Awindthat is created by air flowing uphill. Valley breezes,produced by local daytime heating, are an example of these winds. The opposite of a katabatic wind.
ANEMOMETER 
 
 
An instrument that measures thespeedor force of thewind. Related term:Dave's Dictionary 
ANEROID BAROMETER 
 An instrument for measuring theatmospheric pressure. It registers the change in the shapeof an evacuated metal cell to measure variations on the atmospheric pressure. The aneroidis a thin-walled metal capsule or cell, usually made of phosphor bronze or beryllium copper.The scales on the glass cover measure pressure in both inches andmillibars. Related term:mercurial barometer 
ANOMALOUS PROPAGATION
 This refers to the non-standard propagation of a beam of energy, radio orradar,undercertainatmosphericconditions, appearing as false (non-precipitation) echoes. May be referred to as A.P.
ANTARCTIC
 Of or relating to the area around the geographic South Pole, from 90° South to theAntarctic Circle at approximately 66 1/2°Southlatitude, including the continent of  Antarctica. Along the Antarctic Circle, the sun does not set on the day of the summer  solstice(approximately December 21st) and does not rise on the day of thewintersolstice (approximately June 21st).
ANTARCTIC OCEAN
 Although not officially recognized as a separateoceanbody, it is commonly applied to thoseportions of the Atlantic, Pacific, and Indian Oceans that reach theAntarcticcontinent ontheir southern extremes.
ANTICYCLONE
 A relative pressure maximum. An area of pressurethat has divergingwindsand a rotation  opposite to the earth's rotation. This is clockwise the Northern Hemisphere and counter-clockwise in the Southern Hemisphere. It is the opposite of an area of low pressure,or a cyclone.Related term:high pressure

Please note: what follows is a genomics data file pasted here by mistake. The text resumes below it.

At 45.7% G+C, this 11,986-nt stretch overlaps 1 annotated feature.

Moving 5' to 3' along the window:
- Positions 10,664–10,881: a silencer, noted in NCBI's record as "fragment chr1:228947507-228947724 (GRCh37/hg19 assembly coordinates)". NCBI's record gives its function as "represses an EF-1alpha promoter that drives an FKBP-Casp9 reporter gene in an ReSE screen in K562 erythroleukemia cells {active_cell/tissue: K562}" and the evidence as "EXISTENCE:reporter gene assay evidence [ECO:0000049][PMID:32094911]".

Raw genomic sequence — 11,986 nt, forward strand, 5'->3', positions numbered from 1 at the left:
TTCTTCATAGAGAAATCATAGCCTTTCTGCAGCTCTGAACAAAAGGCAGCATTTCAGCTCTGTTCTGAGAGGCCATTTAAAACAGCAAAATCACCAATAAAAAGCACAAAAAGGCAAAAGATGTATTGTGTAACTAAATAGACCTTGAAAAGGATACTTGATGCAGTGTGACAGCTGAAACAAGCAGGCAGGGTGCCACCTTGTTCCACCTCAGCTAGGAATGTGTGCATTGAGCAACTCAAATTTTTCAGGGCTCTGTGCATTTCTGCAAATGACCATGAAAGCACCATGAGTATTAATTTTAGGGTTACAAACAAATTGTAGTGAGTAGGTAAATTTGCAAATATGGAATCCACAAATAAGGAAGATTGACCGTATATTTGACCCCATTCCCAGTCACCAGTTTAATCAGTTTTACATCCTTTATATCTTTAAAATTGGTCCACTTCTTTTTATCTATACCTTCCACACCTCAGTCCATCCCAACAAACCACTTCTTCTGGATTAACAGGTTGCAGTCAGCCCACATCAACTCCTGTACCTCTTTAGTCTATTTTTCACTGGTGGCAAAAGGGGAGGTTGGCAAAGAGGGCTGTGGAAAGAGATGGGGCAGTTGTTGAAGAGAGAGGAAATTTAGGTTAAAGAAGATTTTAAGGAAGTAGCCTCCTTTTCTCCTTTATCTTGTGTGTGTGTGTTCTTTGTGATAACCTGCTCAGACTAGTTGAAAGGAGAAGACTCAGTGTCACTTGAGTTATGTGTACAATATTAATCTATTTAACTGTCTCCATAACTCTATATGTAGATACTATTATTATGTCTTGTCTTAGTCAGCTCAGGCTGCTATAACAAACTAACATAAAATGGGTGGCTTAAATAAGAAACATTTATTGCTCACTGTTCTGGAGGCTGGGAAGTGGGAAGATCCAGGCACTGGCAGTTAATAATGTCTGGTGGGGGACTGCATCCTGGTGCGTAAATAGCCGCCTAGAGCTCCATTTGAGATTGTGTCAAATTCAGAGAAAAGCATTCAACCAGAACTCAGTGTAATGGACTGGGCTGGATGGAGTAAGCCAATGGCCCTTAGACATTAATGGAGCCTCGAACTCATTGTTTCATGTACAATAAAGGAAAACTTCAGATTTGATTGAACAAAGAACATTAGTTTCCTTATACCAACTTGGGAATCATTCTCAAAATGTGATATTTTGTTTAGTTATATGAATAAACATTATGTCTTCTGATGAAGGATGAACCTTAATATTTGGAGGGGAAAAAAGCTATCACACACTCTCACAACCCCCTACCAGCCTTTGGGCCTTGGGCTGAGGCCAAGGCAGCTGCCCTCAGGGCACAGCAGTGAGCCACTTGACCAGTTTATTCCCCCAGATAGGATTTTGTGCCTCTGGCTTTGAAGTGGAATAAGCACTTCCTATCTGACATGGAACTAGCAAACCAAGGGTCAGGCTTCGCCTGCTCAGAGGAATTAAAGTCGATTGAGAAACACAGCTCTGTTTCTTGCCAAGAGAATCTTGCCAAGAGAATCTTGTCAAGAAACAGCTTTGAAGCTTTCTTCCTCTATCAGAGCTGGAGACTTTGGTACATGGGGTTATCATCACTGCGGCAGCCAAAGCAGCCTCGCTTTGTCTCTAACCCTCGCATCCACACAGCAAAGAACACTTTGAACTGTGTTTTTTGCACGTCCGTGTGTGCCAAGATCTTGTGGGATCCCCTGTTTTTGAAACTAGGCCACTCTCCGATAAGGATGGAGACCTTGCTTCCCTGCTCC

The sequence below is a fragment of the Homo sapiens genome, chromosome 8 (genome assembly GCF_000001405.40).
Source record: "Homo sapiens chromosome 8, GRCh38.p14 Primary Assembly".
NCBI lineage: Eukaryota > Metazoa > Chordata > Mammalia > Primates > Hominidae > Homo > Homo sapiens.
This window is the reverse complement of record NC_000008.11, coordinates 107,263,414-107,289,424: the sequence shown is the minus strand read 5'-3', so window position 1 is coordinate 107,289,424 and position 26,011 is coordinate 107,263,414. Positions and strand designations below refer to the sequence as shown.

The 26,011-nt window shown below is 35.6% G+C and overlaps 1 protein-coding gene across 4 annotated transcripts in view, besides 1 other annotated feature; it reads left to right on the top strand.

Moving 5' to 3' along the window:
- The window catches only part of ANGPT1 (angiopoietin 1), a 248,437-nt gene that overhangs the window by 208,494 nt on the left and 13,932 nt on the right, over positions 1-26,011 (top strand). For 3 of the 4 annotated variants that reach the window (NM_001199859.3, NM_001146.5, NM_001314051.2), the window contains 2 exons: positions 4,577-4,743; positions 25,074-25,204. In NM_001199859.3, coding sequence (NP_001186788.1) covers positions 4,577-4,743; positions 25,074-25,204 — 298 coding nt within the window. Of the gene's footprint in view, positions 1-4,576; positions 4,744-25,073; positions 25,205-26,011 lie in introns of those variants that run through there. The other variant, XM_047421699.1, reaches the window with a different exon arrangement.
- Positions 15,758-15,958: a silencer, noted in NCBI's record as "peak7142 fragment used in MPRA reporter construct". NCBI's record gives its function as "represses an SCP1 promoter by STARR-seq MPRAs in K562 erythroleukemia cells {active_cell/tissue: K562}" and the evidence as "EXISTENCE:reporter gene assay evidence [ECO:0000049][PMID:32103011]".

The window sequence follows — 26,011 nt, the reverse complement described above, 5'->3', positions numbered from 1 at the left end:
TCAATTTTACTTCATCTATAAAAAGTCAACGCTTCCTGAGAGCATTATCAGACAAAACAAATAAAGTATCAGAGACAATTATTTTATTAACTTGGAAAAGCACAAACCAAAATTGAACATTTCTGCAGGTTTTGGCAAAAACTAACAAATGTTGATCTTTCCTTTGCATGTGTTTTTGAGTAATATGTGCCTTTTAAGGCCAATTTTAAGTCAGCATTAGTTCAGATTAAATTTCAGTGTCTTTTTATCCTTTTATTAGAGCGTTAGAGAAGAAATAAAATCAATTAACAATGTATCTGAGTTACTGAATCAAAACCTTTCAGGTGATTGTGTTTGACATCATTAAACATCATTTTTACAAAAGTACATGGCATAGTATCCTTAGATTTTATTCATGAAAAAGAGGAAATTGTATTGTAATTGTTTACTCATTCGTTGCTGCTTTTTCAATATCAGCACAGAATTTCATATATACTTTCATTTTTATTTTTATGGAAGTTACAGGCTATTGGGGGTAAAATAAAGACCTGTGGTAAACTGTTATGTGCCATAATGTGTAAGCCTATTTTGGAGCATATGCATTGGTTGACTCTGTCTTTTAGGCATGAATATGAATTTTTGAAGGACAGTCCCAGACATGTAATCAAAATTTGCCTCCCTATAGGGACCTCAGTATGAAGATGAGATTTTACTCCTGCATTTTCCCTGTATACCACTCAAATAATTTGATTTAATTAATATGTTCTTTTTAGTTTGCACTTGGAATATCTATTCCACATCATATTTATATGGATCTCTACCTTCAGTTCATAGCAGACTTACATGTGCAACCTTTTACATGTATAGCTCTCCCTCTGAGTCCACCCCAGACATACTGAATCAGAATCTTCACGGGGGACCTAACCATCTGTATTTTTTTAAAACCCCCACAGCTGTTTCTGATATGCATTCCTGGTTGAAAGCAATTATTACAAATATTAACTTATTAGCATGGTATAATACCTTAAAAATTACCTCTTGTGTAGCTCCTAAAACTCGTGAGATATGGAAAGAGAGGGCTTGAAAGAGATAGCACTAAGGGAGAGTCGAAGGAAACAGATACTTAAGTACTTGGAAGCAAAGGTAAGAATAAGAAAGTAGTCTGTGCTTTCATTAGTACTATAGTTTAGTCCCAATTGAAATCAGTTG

ANVIL
 The upper portion of acumulonimbuscloud that becomes flat and spread-out, sometimesfor hundreds of miles downstream from the parent cloud. It may look smooth or fibrous,but in shape, it resembles a blacksmith's anvil. It indicates the mature or decaying stage of athunderstorm.
APHELION
 The point on the earth's orbit that is farthest from the sun. Although the position is part of a 21,000 year cycle, currently it occurs around July, when the earth is about 3 million milesfarther from the sun than atperihelion. This term can be applied to any other celestial bodyin orbit around the sun. It is the opposite of perihelion.
APOGEE
 The point farthest from the earth on the moon's orbit. This term can be applied to any otherbody orbiting the earth, such assatellites. It is the opposite of  perigee.
ARCTIC
 Of or relating to the area around the geographic North Pole, from 90° North to the ArcticCircle at approximately 66 1/2 North latitude.
ARCTIC AIR MASS
 Anair massthat develops around theArctic,it is characterized by being cold from surface to great heights. The boundary of this air mass is often defined by the Arcticfront, a semi-permanent, semi-continuous feature. When this air mass moves from its source region, itmay become more shallow in height as it spreads southward.
ARCTIC JET
 The jet streamthat is situated high in thestratospherein and around theArcticorAntarctic Circles. It marks the boundary of polar andarctic air masses.
ARCTIC SEA SMOKE
 A type of advection fog that forms primarily over water when coldair passes across warmer waters.Related term:steam fog 
ARGON (A)
 A colorless, odorless inert gas that is the third most abundant constituent of dryair,comprising 0.93% of the total.
ARID
 A term used for an extremely dryclimate.The degree to which a climate lacks effective, life-promoting moisture. It is considered the opposite of humidwhen speaking of climates.